The rest of this paper is organized as follows. Section 2 begins with some mathematical notions and Markovian jump system model along with its differential equation. In Section 3, we introduce the notion of JISpS and stochastic Lyapunov stability criterion. Section 4 presents the problem description. In Section 5, a switching controller is given based on backstepping technology and stochastic small-gain theorem. In Section 6, an example is shown to illustrate the validity of the design. Finally, conclusions are drawn in Section 7.

2. Stochastic Differential Equation of Markovian Jump System

Throughout the paper, unless otherwise specified, we denote by a complete probability space with a filtration satisfying the usual conditions (i.e., it is right continuous, and contains all -null sets). Let stand for the usual Euclidean norm for a vector and stand for the supremum of vector over time period , that is, . The superscript will denote transpose, and we refer to as the trace for matrix. In addition, we use to denote the space of Lebesgue square integrable vector.

Take into account the following Markovian jump nonlinear system:
(21)
where , and is the state vector and input vector of the system, respectively. is a right-continuous Markov chain on the probability space taking values in finite state space , and is -dimensional independent standard Wiener process defined on the probability space, which is independent of the Markov chain . The functions and are locally Lipschitz in , for all , namely, for any , there is a constant such that
(22)
Consider the right-continuous Markov chain , and we introduce , the indicator process for the regime , as
(23)
And satisfies the following differential equation [15]:
(24)
with , an -martingale satisfying , and the chain generator, an matrix. The entries are interpreted as transition rates such that
(25)
where and satisfies . Here is the transition rate from regime to regime . Notice that the total probability axiom imposes negative and
(26)

Let denote the family of all functions on which are continuously twice differentiable in and once in . Furthermore, we will give the stochastic differentiable equation of .

Fix any ; by the generalized Itô formula, we have
(27)
According to (2.4), the differential equation of the indicator is as following:
(28)
Submit (2.8) into (2.7) and notice that
(29)
There is
(210)
Therefore, the stochastic differentiable equation of is given by the following:
(211)
We take the expectation in (2.11), so that the the infinitesimal generator produces [18, 19, 23]
(212)

Remark 2.1.

The differential equation of Markovian jump system (2.1) is given as above and, the similar result is also achieved by Yuan and Mao [19]. Compared with the differential equation of general nonjump systems, two parts come forth as differences: transition rates and the martingale process , which are both caused by the property of Markov chain (see (2.4)). Up till now, switching controller design for jump systems contains only the transition rate in most cases. In this paper, the controller design will take into account the martingale process as well since the jump systems considered here are of the form of lower triangular. The detailed description will be given in Section 4.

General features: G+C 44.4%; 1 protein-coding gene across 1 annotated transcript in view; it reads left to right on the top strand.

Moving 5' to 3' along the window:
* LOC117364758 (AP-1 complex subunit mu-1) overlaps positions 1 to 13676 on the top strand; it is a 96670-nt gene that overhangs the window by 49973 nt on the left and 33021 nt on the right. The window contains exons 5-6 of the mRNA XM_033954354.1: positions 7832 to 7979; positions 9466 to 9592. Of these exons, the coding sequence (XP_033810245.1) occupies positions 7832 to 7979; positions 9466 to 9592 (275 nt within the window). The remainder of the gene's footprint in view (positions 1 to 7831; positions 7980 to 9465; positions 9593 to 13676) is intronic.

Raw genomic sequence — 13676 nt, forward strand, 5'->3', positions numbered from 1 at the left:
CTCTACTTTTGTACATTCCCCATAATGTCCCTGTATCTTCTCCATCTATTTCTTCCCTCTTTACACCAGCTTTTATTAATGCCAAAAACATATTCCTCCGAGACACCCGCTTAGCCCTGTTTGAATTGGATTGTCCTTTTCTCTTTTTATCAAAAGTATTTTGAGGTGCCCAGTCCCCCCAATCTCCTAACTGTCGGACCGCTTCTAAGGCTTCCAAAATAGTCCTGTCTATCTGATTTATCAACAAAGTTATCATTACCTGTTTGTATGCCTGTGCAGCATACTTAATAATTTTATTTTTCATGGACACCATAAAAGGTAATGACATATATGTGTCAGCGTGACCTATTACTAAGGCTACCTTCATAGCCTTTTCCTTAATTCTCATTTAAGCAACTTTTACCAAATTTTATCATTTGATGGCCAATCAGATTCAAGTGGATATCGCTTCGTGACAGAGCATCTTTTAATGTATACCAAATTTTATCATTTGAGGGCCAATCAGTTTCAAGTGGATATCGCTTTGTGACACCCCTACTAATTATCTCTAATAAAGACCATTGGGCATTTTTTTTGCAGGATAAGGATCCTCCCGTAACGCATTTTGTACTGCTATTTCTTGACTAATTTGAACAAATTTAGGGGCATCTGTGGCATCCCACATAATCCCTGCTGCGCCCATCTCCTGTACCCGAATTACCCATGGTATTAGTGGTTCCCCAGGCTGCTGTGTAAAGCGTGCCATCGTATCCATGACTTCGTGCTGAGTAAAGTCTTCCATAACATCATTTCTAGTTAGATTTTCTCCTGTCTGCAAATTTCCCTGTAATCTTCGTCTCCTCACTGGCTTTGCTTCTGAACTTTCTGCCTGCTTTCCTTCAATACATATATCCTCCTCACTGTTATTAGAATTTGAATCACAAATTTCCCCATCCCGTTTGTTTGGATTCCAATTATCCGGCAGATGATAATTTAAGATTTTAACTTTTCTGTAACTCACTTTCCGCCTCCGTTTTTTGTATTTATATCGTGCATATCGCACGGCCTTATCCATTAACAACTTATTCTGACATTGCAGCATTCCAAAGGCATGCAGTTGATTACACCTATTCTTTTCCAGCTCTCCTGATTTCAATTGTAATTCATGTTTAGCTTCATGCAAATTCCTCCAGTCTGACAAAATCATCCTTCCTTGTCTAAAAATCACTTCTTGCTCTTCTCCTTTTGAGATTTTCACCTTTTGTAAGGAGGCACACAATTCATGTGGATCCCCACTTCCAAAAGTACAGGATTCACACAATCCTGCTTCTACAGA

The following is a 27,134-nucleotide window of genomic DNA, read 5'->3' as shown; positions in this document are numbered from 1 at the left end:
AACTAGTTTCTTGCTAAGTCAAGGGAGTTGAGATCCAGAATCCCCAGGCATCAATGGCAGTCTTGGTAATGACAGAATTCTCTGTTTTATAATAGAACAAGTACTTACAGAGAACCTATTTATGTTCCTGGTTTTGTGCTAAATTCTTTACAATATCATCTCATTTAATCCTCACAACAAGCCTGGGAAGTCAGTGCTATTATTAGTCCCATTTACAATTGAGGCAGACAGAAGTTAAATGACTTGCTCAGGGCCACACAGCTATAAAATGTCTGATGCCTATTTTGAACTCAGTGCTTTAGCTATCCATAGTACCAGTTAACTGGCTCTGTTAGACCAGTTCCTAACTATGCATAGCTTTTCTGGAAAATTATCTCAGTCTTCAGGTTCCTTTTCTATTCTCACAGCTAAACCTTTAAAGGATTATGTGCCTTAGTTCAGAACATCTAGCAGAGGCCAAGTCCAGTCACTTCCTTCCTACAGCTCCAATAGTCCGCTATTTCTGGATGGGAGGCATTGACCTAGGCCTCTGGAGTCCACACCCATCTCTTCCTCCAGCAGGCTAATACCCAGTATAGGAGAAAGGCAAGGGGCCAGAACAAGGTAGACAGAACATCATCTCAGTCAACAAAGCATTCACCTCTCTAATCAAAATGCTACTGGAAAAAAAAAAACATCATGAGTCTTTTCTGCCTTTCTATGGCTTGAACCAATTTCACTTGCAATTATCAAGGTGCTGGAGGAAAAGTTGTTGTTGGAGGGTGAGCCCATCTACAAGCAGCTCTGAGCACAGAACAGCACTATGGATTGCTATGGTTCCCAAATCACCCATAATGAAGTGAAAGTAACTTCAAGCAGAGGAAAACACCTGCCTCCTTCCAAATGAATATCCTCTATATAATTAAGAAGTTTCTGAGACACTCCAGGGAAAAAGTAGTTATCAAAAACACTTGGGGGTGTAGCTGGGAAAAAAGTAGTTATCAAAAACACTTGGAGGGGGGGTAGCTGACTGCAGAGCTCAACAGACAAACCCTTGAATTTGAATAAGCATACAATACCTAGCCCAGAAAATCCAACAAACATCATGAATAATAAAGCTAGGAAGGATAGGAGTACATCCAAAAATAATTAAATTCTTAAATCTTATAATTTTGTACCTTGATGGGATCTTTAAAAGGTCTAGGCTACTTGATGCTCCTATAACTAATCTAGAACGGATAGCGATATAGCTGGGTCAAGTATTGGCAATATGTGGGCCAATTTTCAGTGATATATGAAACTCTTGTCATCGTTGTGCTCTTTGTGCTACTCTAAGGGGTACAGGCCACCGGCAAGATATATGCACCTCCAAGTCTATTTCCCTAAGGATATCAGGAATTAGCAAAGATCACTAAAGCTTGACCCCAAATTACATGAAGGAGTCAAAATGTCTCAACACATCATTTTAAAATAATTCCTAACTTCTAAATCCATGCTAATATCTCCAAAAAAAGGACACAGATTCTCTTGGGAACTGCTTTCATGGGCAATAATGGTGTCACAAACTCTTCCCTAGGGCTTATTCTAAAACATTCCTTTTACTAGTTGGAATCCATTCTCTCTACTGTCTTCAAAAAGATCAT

3. JISpS and Stochastic Small-Gain Theorem

Definition 3.1.

Markovian jump system (2.1) is -moment Jump Input-to-State practically Stable (JISpS) if there exist function , function , and a constant such that
(31)

Definition 3.2.

Markovian jump system (2.1) is JISpS in probability if for any given there exist function , function , and a constant such that
(32)

Remark 3.3.

The concept of Input-to-State Stability (ISS) is a well-known classical tool for designing nonlinear systems, which means for a bounded control input , the trajectories remain in the ball of radius as ; furthermore, as time increases, all trajectories approach the smaller ball of radius . However, for general nonlinear systems disturbed by noise and/or unmodeled dynamics, it is impossible to obtain such strong conclusion, therefore some generalized results are put forward: Noise-to-State Stability (NSS) [31] and Input-to-State practically Stable (ISpS) [32]. In the definition of ISpS, the trajectories remain in the ball of radius as instead of . Similar to ISS, as time increases, all trajectories approach the smaller ball of radius , and the system is still BIBO. As can be seen in the following analysis of this paper, bound can be made as small as possible by choosing appropriate control parameters. For some special cases, if , the ISpS is reduced to ISS.

Remark 3.4.

The definition of Input-to-State practically Stable (ISpS) in probability for nonjump stochastic system is put forward by Wu et al. [32], and the difference between JISpS in probability and ISpS in probability lies in the expressions of system state and control signal . For nonjump system, system state and control signal contain only continuous time with , while for jump system, they concern with both continuous time and discrete regime . For different system dynamic , control signal will differ even with the same time taken and that is the reason why it is called a switching controller. Based on the idea of switching control, the corresponding stability is called " Jump ISpS" and it is a more general extension of ISpS. By choosing , the definition of JISpS will degenerate to ISpS.

Remark 3.5.

This paper introduces two kinds of JISpS in the sense of stochastic stability: -moment JISpS and JISpS in probability. According to the knowledge of stochastic process, if one system is -moment stochastically stable, it must be stochastically stable in probability by using martingale inequality. Here only sufficient conditions for -moment stochastic stability are considered and now introduce the following stochastic Lyapunov stability criterion.

Theorem 3.6.

For Markovian jump system (2.1), let be positive numbers. Assume that there exist a function , a function , and constants , satisfying
(33)
(34)

for all , then jump system (2.1) is pth moment JISpS and JISpS in probability as well.